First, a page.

50 years with heart and soil

Annual report 2022/2023


50 years with heart and soil

Fifty years ago, the passion for the potato served as a basis for the creation of the cooperative Agrico. On 2 April 1973, Agrico was formed from a merger of three cooperatives: the Groninger Pootaardappel- en Zaaizaadverkoopbureau (PZVB), the Coöperatieve Drentse Telersvereniging G.A. (DTV) and the Coöperatieve Producenten- en Handelsvereniging voor Akkerbouwgewassen G.A. Zuiderzeepolders. Now, 50 years later, with the export of seed potatoes throughout the world and various foreign subsidiaries, Agrico has become a serious world player.

The world has become Agrico’s farmland. The potatoes taken from the ground by Agrico growers here in the Netherlands, are replanted in the ground elsewhere in the world to grow into mature plants. This is how Agrico passionately contributes to food security for a growing world population with one of the most sustainable crops in the world. Agrico is at the forefront of the development of new varieties, with a focus not only on flavor, quality and yield, but primarily on a more sustainable world for future generations. Or: ‘With heart and soil… committed to the next generation’.
The theme chosen for Agrico’s 50th anniversary, which we celebrated extensively over the past year, shows that Agrico is also truly committed to the next generations. And we are far from finished. Onwards to the next 50 years!


Battle erupts over raw materials

Agrico has more than 1,700 members spread across 721 farms. The number of farms falls by a few percent each year, but the seed potato acreage has remained relatively stable to date. But changes are afoot. We will lose 5% of the acreage during the 2023 harvest and, if we don’t address this, that loss will increase over the next few years. The emphasis on extensification of the agricultural plan in European legislation is reducing agricultural acreage. But the main cause is the rapid global increase in the consumption of French fries.

Overall less acreage

As a result of the high, global demand for French fries, in northwestern Europe we are increasingly being constrained by raw material supplies. This applies to seed, table, starch and ware potatoes. Therefore, the biggest challenge we will face together in future years is how we maintain our seed potato acreage.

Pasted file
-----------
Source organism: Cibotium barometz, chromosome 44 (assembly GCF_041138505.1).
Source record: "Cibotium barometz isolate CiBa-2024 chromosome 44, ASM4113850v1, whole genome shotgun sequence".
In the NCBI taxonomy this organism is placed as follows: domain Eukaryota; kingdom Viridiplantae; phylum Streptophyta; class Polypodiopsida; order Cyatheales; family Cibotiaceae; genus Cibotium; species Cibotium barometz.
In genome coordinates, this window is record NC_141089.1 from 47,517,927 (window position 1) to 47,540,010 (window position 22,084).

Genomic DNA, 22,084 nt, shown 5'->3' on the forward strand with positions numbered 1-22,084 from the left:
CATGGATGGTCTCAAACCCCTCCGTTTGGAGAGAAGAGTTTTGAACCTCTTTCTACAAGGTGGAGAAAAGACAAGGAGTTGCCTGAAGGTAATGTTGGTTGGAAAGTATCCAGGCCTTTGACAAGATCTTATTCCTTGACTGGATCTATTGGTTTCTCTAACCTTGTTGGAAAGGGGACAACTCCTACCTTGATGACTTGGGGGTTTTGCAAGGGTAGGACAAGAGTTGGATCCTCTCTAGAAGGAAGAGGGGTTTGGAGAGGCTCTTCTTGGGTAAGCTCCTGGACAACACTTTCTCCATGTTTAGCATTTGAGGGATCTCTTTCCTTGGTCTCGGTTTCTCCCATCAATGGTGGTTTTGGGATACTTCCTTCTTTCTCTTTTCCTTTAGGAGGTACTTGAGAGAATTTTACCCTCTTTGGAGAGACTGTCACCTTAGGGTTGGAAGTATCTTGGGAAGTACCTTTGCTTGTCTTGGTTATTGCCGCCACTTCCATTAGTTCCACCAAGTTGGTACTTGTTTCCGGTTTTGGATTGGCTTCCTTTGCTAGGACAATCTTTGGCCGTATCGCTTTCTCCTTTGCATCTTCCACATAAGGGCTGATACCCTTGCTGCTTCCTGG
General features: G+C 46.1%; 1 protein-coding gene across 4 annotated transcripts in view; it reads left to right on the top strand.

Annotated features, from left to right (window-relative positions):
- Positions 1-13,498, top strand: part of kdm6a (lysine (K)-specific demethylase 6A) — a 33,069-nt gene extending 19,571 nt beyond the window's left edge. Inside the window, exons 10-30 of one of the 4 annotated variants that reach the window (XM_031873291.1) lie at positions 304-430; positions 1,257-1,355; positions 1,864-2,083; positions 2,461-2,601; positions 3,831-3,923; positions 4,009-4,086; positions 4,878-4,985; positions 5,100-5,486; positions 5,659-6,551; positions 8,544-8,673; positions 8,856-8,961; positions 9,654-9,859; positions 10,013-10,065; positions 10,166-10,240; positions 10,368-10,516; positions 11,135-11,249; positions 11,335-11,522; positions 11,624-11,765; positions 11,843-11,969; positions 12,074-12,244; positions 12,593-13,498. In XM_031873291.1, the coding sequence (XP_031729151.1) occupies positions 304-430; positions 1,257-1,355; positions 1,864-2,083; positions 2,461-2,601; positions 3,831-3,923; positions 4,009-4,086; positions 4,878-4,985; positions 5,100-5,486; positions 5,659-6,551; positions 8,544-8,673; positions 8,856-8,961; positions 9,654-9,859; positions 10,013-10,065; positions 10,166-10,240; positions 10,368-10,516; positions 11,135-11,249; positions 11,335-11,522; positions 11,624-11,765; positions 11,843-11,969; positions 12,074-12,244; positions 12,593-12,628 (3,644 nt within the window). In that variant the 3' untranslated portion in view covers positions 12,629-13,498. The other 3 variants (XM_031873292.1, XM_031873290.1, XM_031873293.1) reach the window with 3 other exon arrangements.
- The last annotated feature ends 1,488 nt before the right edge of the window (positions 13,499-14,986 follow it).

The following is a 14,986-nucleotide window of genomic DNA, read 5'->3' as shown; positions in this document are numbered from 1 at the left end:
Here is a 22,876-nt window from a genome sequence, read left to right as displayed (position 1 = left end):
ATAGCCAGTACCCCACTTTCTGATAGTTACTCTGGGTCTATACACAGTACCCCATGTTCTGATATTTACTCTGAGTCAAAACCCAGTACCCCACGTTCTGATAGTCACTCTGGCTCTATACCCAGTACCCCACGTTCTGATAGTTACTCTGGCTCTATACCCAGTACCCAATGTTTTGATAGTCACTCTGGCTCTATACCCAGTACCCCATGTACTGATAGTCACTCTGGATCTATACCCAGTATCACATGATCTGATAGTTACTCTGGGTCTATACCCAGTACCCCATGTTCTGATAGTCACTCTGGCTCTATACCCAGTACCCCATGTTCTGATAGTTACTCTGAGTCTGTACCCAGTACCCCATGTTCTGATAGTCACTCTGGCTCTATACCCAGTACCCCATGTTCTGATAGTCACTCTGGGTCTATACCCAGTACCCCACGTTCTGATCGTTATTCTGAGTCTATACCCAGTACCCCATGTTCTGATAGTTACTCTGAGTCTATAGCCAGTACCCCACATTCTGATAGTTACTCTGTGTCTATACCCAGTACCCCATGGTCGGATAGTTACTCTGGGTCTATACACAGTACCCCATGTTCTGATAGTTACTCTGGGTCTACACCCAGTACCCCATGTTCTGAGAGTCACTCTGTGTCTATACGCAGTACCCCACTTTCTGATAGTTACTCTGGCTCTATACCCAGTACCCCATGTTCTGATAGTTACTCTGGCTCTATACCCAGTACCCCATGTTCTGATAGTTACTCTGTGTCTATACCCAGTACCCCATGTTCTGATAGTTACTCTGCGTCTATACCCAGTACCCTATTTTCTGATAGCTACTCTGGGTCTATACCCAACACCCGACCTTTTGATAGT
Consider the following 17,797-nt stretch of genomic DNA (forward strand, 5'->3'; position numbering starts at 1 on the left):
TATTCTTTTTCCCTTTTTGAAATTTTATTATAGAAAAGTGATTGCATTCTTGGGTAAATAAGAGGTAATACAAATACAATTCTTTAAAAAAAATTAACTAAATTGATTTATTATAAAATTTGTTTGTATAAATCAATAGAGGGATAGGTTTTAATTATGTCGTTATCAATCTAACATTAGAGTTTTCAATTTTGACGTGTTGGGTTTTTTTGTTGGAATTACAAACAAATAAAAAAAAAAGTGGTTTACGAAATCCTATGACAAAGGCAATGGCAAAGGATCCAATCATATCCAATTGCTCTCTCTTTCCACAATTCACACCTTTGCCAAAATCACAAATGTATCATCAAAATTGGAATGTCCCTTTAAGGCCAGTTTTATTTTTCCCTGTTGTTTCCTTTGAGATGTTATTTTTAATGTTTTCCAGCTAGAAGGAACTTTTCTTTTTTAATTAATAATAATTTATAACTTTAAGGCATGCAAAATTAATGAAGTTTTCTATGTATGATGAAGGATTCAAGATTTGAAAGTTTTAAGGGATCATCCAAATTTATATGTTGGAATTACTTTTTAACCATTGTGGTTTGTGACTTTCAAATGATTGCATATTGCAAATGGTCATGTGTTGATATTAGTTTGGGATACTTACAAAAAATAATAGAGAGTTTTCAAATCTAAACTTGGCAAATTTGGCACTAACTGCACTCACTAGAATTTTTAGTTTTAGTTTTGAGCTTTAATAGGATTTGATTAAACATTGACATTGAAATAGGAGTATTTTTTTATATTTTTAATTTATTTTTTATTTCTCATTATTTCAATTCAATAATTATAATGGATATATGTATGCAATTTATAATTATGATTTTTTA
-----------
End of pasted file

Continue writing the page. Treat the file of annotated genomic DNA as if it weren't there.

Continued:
How will we do that? The payout price needs to be substantially higher in the coming years. In any case, the difference with table potatoes should remain such that growers are satisfied and are inclined to grow seed potatoes again next year. At the same time, it is important that our buyers are able to pay those higher prices, and that will be an enormous challenge.

Growth in yield now order of the day

These global changes mean we must also review our strategy, which we adopted in 2018. Growth in acreage is no longer the focus. Healthy growth, the core of our strategy, now means that, above all, we must achieve good yields.

In this new playing field, we hope for both a European and national government that apply common sense. The fact that Europe is jeopardizing its food supply in such a way is, in our view, a dangerous trend. There is too little awareness of how important a healthy and vigorous agricultural sector is to Europe and certainly to the Netherlands too.

Mark Zuidhof and Jan van Hoogen, Agrico management board

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Mission and vision

Aiming for maximum contribution to members’ incomes

Mission: A passion for potatoes!

Based on our cooperative structure, we supply high-quality seed and ware potatoes worldwide, along with the required expertise. We develop varieties that are suitable for any location on earth where professional, successful and sustainable potato cultivation is possible. This is our way of contributing to food security for a growing global population. We create value for our customers and the Cooperative’s members with respect for people and the environment.

Vision: Growth is our ambition!

By improving professional standards within the organization, we ensure a better quality of potato cultivation. This with maximum attention for innovation, people and the environment. Our growth stems from the increasing demand for seed potatoes worldwide. We develop the best varieties for existing and new markets. For ware potatoes, both conventionally and organically grown. In an inspiring environment, we work towards achieving optimum growth for all our stakeholders.

Supervisory Board

“The more committed the members, the more the cooperative will thrive”

Adrie Vermeulen will soon be stepping back from his role as chairman of the Agrico potato cooperative, his cooperative. The arable farmer from Swifterbant will be remembered as a chairman who gave every member the chance to be heard.

The next fifty years

I foresee many changes. Here in the Netherlands, we primarily live and work in urban areas, making us very visible as a sector. Our seed potatoes present us with a beautiful and sustainable crop, which is exported throughout the world. There is no doubt that a rosy future lies ahead. However, that future only exists if, as an entrepreneur, you take into account, and consult with, society and stakeholders.”